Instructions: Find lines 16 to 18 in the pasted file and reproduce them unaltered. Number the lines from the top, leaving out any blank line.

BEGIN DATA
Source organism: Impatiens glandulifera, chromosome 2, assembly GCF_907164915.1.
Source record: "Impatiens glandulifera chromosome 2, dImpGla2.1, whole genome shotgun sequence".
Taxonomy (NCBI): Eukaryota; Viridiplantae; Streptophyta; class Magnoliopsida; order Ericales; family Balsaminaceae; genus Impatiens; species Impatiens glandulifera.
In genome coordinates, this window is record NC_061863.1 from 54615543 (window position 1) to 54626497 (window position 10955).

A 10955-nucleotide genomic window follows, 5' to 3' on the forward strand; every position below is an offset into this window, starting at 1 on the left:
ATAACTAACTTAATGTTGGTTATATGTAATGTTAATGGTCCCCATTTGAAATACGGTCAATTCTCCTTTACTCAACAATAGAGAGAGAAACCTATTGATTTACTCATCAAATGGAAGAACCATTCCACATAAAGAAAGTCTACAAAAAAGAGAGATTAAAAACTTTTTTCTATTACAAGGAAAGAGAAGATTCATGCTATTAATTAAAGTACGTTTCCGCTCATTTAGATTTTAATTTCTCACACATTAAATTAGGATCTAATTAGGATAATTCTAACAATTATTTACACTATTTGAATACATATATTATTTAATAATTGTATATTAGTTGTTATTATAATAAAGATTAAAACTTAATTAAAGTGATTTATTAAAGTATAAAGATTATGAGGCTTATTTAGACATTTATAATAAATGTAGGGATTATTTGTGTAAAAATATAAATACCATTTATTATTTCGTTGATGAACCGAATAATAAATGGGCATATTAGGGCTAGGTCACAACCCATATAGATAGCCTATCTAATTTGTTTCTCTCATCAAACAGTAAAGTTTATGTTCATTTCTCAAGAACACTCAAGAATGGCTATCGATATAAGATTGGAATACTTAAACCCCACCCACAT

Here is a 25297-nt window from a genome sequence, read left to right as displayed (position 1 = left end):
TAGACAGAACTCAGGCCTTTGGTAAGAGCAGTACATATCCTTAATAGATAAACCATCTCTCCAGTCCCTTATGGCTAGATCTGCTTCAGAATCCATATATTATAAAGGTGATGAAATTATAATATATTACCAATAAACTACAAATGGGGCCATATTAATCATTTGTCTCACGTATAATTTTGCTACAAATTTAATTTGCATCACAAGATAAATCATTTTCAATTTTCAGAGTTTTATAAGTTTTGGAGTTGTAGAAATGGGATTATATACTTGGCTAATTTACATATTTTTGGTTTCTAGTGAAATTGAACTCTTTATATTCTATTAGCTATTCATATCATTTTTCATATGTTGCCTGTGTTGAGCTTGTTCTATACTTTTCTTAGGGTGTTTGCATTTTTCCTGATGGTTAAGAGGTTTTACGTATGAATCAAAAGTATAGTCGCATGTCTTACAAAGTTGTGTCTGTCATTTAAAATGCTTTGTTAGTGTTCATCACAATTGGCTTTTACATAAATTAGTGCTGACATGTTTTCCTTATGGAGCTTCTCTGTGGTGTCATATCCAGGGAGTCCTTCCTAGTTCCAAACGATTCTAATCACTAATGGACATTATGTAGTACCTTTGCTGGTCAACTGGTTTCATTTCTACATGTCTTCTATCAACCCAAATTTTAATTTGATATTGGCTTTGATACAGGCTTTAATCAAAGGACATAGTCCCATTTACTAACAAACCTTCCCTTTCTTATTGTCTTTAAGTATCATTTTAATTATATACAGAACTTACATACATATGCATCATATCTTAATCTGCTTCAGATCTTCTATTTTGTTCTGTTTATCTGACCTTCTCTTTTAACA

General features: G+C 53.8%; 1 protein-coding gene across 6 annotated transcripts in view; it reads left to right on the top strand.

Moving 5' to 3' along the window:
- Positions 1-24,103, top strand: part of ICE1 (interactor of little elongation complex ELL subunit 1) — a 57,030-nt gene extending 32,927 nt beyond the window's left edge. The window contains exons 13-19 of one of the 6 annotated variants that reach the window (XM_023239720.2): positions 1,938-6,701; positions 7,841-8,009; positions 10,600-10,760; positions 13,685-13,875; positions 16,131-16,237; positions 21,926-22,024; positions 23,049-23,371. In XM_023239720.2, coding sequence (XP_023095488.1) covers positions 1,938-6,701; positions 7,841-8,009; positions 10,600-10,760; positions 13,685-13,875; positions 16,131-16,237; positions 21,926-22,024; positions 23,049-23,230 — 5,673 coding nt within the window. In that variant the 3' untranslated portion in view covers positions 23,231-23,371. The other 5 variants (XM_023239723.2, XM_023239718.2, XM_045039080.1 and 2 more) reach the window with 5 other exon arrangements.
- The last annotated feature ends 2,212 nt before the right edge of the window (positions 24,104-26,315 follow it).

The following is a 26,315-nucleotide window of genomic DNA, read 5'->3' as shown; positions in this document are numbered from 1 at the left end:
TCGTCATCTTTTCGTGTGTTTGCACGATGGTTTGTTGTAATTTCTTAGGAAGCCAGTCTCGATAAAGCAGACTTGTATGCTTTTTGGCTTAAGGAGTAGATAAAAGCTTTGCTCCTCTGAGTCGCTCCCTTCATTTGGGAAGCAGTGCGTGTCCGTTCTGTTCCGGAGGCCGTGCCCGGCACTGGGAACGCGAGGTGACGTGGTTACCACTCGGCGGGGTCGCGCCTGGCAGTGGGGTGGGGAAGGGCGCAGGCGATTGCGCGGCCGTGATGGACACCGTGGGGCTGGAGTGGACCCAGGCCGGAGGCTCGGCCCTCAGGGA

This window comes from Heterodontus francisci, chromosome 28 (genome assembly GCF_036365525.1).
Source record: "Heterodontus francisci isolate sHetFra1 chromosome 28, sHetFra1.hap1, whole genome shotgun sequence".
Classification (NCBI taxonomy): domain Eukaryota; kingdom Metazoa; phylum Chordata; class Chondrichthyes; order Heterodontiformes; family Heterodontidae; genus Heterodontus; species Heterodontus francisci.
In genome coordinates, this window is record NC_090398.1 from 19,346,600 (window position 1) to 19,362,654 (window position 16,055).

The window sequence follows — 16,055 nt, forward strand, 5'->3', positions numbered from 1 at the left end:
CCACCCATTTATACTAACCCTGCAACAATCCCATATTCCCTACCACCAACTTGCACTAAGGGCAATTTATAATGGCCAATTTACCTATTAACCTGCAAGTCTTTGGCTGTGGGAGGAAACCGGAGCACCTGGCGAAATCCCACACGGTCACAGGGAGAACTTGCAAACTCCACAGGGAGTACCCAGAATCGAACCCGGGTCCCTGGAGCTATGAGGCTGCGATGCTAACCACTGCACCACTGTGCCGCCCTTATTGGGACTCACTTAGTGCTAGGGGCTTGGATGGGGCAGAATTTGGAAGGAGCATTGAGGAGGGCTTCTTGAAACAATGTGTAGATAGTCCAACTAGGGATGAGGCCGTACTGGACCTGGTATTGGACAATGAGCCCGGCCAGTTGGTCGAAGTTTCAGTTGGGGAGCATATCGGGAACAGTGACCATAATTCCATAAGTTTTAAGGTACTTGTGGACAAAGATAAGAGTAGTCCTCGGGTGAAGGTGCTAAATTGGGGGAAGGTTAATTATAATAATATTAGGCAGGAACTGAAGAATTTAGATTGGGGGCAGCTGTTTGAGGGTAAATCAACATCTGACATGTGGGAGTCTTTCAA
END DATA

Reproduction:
Source record: "Heterodontus francisci isolate sHetFra1 chromosome 28, sHetFra1.hap1, whole genome shotgun sequence".
Classification (NCBI taxonomy): domain Eukaryota; kingdom Metazoa; phylum Chordata; class Chondrichthyes; order Heterodontiformes; family Heterodontidae; genus Heterodontus; species Heterodontus francisci.
In genome coordinates, this window is record NC_090398.1 from 19,346,600 (window position 1) to 19,362,654 (window position 16,055).